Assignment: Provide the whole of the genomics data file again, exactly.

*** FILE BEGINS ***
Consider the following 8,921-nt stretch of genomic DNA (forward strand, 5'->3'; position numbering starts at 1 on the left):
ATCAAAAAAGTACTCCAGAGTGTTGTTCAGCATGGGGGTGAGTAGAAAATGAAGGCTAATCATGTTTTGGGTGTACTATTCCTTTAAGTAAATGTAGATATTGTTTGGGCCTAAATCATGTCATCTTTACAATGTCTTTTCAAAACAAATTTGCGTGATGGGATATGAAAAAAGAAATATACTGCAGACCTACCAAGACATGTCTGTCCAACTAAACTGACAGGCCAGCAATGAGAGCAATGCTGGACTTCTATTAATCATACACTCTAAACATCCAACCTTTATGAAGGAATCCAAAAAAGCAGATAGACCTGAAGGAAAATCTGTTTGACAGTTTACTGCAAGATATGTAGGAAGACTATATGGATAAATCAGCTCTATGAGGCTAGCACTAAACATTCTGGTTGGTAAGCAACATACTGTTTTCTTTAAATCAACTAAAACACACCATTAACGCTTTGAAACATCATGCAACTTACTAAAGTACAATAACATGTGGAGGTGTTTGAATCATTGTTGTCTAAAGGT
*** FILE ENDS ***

Consider the following 8,921-nt stretch of genomic DNA (forward strand, 5'->3'; position numbering starts at 1 on the left):
ATCAAAAAAGTACTCCAGAGTGTTGTTCAGCATGGGGGTGAGTAGAAAATGAAGGCTAATCATGTTTTGGGTGTACTATTCCTTTAAGTAAATGTAGATATTGTTTGGGCCTAAATCATGTCATCTTTACAATGTCTTTTCAAAACAAATTTGCGTGATGGGATATGAAAAAAGAAATATACTGCAGACCTACCAAGACATGTCTGTCCAACTAAACTGACAGGCCAGCAATGAGAGCAATGCTGGACTTCTATTAATCATACACTCTAAACATCCAACCTTTATGAAGGAATCCAAAAAAGCAGATAGACCTGAAGGAAAATCTGTTTGACAGTTTACTGCAAGATATGTAGGAAGACTATATGGATAAATCAGCTCTATGAGGCTAGCACTAAACATTCTGGTTGGTAAGCAACATACTGTTTTCTTTAAATCAACTAAAACACACCATTAACGCTTTGAAACATCATGCAACTTACTAAAGTACAATAACATGTGGAGGTGTTTGAATCATTGTTGTCTAAAGGT